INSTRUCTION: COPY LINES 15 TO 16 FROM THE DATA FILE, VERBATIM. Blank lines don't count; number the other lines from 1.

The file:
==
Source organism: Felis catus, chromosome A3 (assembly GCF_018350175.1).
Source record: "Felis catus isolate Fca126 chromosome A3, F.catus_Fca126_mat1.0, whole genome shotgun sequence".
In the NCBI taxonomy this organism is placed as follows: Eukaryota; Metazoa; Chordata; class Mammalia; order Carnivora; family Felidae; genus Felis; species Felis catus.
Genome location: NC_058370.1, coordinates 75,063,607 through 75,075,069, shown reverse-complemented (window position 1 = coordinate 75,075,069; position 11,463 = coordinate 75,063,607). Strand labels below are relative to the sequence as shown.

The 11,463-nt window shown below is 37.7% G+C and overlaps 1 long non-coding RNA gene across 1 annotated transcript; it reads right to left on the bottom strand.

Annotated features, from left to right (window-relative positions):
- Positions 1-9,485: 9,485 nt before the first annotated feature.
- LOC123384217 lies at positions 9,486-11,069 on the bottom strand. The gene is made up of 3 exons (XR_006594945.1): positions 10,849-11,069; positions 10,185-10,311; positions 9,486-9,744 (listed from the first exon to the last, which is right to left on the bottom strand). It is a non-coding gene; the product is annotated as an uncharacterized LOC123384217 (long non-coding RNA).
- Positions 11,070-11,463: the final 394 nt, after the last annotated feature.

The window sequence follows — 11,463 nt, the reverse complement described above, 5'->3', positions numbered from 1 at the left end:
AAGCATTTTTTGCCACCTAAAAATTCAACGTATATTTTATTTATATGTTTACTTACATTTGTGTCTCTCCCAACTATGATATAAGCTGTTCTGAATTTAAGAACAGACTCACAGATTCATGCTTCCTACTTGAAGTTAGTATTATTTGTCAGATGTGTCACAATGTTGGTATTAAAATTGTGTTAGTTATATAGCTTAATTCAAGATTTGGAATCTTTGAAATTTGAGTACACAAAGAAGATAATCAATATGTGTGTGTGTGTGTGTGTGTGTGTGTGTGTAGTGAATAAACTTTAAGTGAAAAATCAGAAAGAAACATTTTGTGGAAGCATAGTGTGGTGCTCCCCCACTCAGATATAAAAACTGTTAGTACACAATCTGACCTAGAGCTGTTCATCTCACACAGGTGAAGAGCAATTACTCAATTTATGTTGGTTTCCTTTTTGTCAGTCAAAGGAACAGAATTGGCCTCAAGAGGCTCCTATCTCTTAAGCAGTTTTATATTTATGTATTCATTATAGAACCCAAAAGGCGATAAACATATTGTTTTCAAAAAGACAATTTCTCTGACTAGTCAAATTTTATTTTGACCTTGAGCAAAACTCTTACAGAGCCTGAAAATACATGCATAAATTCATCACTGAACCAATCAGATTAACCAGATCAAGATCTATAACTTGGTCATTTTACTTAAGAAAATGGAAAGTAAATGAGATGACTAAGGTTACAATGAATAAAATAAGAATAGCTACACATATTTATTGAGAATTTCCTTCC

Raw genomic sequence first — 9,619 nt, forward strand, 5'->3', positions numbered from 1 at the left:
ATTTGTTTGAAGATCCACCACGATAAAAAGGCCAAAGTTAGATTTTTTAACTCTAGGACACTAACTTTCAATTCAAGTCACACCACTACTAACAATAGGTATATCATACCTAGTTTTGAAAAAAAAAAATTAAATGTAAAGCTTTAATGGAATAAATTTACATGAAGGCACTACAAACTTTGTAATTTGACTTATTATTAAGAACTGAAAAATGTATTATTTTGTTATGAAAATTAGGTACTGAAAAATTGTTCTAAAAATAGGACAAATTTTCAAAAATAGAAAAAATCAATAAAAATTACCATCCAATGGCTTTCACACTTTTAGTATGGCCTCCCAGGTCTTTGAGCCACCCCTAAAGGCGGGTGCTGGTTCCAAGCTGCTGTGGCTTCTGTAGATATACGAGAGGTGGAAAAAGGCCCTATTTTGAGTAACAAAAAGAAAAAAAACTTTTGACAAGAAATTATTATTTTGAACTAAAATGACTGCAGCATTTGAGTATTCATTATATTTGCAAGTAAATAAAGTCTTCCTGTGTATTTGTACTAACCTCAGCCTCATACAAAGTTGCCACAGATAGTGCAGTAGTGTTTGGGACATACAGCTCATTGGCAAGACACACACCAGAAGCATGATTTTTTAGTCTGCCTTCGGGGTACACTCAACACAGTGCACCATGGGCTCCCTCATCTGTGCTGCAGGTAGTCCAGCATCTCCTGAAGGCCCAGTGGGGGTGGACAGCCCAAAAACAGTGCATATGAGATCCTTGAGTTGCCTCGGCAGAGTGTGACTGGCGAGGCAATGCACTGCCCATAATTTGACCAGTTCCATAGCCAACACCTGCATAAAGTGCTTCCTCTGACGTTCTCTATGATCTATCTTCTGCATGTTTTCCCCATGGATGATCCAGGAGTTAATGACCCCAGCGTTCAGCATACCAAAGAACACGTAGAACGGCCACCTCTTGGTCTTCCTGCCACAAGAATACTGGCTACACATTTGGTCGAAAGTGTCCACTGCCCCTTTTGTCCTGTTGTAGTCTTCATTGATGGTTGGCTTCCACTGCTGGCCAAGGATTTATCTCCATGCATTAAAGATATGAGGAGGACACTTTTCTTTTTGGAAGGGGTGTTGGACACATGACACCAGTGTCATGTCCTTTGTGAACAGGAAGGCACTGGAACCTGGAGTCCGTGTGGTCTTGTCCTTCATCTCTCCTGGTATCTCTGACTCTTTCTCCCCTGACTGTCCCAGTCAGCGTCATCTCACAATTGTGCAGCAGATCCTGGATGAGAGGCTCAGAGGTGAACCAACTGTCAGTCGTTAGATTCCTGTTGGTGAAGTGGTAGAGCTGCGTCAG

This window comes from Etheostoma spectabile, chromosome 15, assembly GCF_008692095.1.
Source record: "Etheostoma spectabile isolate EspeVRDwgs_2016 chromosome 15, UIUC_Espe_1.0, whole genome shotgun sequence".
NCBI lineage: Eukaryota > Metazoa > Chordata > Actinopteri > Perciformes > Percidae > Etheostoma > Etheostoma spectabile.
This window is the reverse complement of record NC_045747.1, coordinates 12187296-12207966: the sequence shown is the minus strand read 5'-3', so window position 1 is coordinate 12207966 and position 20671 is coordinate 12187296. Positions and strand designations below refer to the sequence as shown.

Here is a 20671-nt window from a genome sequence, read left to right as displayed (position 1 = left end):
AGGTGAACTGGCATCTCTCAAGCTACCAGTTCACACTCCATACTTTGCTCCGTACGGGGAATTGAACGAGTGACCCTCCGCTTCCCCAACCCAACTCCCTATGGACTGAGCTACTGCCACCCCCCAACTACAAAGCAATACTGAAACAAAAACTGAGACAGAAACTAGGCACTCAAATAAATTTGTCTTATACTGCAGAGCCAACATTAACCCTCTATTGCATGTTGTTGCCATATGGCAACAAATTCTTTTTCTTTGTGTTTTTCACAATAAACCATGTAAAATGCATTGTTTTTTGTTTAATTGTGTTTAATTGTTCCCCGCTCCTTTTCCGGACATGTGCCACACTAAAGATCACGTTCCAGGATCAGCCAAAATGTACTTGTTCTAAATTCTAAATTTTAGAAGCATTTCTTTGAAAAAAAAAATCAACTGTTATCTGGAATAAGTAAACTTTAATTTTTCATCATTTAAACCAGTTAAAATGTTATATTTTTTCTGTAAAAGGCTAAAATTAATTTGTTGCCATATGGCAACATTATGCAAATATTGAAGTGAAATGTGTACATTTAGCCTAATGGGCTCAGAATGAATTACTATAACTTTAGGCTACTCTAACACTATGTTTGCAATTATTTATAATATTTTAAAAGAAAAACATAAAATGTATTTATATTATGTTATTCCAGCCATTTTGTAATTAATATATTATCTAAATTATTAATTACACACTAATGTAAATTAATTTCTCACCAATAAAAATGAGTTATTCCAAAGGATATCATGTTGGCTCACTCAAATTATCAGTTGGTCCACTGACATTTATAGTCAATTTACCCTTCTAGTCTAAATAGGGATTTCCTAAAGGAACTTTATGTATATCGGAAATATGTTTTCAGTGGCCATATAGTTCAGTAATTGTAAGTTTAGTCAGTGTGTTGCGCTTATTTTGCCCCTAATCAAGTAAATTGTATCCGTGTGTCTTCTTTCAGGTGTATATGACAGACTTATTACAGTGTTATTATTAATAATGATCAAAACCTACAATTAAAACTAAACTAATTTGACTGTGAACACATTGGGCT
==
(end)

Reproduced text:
Source record: "Etheostoma spectabile isolate EspeVRDwgs_2016 chromosome 15, UIUC_Espe_1.0, whole genome shotgun sequence".
NCBI lineage: Eukaryota > Metazoa > Chordata > Actinopteri > Perciformes > Percidae > Etheostoma > Etheostoma spectabile.